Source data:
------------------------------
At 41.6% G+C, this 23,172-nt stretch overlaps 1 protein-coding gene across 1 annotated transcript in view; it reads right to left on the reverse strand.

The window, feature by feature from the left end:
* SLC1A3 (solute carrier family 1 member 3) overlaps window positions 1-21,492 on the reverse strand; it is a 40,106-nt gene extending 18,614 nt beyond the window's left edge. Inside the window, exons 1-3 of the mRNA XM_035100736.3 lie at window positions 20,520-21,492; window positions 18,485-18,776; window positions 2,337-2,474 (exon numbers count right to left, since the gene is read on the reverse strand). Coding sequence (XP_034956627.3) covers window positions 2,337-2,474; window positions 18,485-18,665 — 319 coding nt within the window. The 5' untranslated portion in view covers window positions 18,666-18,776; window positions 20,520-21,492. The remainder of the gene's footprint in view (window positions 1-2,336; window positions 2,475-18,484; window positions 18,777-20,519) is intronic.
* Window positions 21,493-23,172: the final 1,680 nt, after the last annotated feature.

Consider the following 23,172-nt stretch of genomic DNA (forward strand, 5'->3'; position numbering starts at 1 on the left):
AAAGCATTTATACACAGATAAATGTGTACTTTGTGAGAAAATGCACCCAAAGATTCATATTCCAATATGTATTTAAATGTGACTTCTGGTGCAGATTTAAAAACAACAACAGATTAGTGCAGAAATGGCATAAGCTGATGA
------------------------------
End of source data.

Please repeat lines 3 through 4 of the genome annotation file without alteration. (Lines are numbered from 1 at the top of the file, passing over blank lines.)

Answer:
* SLC1A3 (solute carrier family 1 member 3) overlaps window positions 1-21,492 on the reverse strand; it is a 40,106-nt gene extending 18,614 nt beyond the window's left edge. Inside the window, exons 1-3 of the mRNA XM_035100736.3 lie at window positions 20,520-21,492; window positions 18,485-18,776; window positions 2,337-2,474 (exon numbers count right to left, since the gene is read on the reverse strand). Coding sequence (XP_034956627.3) covers window positions 2,337-2,474; window positions 18,485-18,665 — 319 coding nt within the window. The 5' untranslated portion in view covers window positions 18,666-18,776; window positions 20,520-21,492. The remainder of the gene's footprint in view (window positions 1-2,336; window positions 2,475-18,484; window positions 18,777-20,519) is intronic.
* Window positions 21,493-23,172: the final 1,680 nt, after the last annotated feature.